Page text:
Two Queen's Anniversary Prizes to be awarded to UCL centres
8 February 2003
UCL's Eastman Dental Institute has been recognised as a centre for excellence in the 2002 round of the Queen's Anniversary Prizes for Higher & Further Education, as has the Centre for Process Systems Engineering, run jointly with Imperial College.
It is the first time a dental school has been recognised in the awards, which are open to universities and colleges across the country. They acknowledge the exceptional contribution made by institutions to the intellectual, economic, cultural and social fabric of the nation. Since its inception in 1994, the prizes have been awarded biennially, with 20 prizewinners in each round. Four UCL centres have so far been recognised.
The Eastman represents an outstanding example of higher education cooperating with an associated specialist teaching hospital. By promoting innovation and partnerships, the institute has become a leading centre of excellence in orofacial healthcare sciences for graduate students, advanced research and patient care as well as being a major worldwide opinion former.
Innovation in oral healthcare
Professor Crispian Scully, the institute's director, explained: "Our entry, unlike the formal research and teaching assessment exercises, provided an opportunity to describe the entire scope of the institute's work, collaborations and corporate citizenship. We are proud of our reputation as an innovative member of the dental profession. The award provides timely recognition of the hard work of the staff who, particularly over the last ten years, have established the Eastman's eminent academic reputation in graduate dentistry studies worldwide."
The Eastman educates consultants, specialists, clinical teachers and research workers in all branches of dentistry. It has the largest concentration of graduate dental students in Europe, who can choose from 20 taught degree and research programmes.
Recently designated the first World Health Organisation Collaborating Centre in Orofacial Health, Disability & Culture, the institute conducts research with global benefits, from the development of photodynamic treatment of precancer to a low technology water decontamination system used extensively by UNICEF.
The Eastman also assists in planning national and international policy and practice in oral healthcare, and concentrates effort on areas that have an optimum effect on quality of life. Specialist areas include infection control and treatment, special needs including HIV, and the use of novel materials for gum and bone regeneration, tooth repair and implants.
Professor Scully said: "Prizewinner status will be at the heart of the institute's corporate communications during the four years of its currency. It will inform graduate student recruitment, contract research proposals and other commercial activities. A fundraising campaign in support of currently under-resourced areas is under review."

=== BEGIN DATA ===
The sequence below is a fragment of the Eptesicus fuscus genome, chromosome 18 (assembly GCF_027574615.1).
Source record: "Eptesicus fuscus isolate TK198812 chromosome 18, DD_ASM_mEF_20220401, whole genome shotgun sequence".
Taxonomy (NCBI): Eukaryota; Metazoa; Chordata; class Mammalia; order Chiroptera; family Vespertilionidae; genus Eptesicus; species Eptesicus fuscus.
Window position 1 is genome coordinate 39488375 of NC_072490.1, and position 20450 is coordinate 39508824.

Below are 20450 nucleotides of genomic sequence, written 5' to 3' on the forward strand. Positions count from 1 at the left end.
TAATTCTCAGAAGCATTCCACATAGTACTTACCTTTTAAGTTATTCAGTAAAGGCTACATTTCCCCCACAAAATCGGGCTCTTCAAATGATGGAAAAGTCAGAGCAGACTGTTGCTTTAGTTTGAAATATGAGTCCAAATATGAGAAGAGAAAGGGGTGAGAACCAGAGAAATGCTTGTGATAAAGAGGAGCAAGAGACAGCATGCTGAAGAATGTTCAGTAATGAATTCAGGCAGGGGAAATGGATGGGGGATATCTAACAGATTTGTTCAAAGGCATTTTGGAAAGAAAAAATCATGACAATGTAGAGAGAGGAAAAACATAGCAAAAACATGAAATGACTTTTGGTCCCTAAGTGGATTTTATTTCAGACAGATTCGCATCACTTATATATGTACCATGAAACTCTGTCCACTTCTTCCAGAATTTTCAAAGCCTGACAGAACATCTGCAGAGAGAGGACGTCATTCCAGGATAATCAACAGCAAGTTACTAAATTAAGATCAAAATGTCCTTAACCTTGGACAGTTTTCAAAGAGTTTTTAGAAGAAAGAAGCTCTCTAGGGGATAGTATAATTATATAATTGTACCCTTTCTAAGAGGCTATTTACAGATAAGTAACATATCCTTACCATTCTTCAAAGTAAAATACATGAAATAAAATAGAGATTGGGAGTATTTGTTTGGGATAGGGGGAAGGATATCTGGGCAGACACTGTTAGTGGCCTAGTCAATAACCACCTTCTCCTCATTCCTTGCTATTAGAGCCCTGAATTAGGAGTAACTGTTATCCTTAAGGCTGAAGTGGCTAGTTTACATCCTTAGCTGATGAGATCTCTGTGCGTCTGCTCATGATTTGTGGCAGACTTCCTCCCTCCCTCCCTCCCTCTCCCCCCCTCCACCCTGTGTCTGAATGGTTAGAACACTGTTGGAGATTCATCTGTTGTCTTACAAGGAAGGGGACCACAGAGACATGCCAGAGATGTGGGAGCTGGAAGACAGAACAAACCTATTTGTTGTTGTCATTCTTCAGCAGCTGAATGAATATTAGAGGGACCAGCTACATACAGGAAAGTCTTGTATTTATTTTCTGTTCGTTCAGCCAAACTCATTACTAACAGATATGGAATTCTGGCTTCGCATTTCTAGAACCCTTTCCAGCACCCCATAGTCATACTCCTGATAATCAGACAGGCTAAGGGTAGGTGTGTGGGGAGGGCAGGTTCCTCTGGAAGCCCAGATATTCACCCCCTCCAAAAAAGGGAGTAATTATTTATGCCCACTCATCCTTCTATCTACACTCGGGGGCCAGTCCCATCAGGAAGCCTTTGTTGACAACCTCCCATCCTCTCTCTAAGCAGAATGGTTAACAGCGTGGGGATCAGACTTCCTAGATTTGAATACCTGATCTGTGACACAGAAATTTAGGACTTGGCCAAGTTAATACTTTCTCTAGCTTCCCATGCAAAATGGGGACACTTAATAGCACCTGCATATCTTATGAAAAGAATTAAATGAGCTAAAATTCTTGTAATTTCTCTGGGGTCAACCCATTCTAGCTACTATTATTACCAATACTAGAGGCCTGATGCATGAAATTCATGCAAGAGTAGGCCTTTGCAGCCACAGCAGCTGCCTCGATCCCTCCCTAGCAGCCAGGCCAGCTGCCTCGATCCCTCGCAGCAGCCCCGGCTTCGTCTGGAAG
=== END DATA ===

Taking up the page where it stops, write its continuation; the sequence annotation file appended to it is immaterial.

Process systems excellence
Another prizewinner was the Centre for Process Systems Engineering, a joint venture between the chemical engineering and electrical engineering departments at UCL and Imperial College London (ICL). The centre undertakes interdisciplinary research in design, control, operations management and modelling for the process industries, including oil and gas, pharmaceuticals and fine chemicals, food and beverage, petrochemicals and consumer goods industries.
Opened in 1989, the centre conducts world class research with relevance to industry, underpinned by study of underlying theory and the development of appropriate numerical methods and computer software tools. All departments involved with the centre received either 5 or 5* ratings in the most recent Research Assessment Exercise.The chemical engineering subject panel stated: "The centre has, without doubt, become one of the major centres of excellence in its area of expertise in the world and is seen as the benchmark against which other world centres are judged."
UCL's Professor David Bogle (Chemical Engineering), the centre's research director, said: "Our research is organised in a matrix structure of four interdisciplinary areas: product and process design, process operations, process measurement and control, and process modelling and numerical methods. Important components of all these areas are the testing of theory on realistic examples, demonstration on industrial problems and the development of innovative mechanisms for transfer of the technology to practice."
UCL's previous prizewinners were the Medical School (1994) and the Institute of Child Health (2000).
To find out more about the institute or the centre use the links below.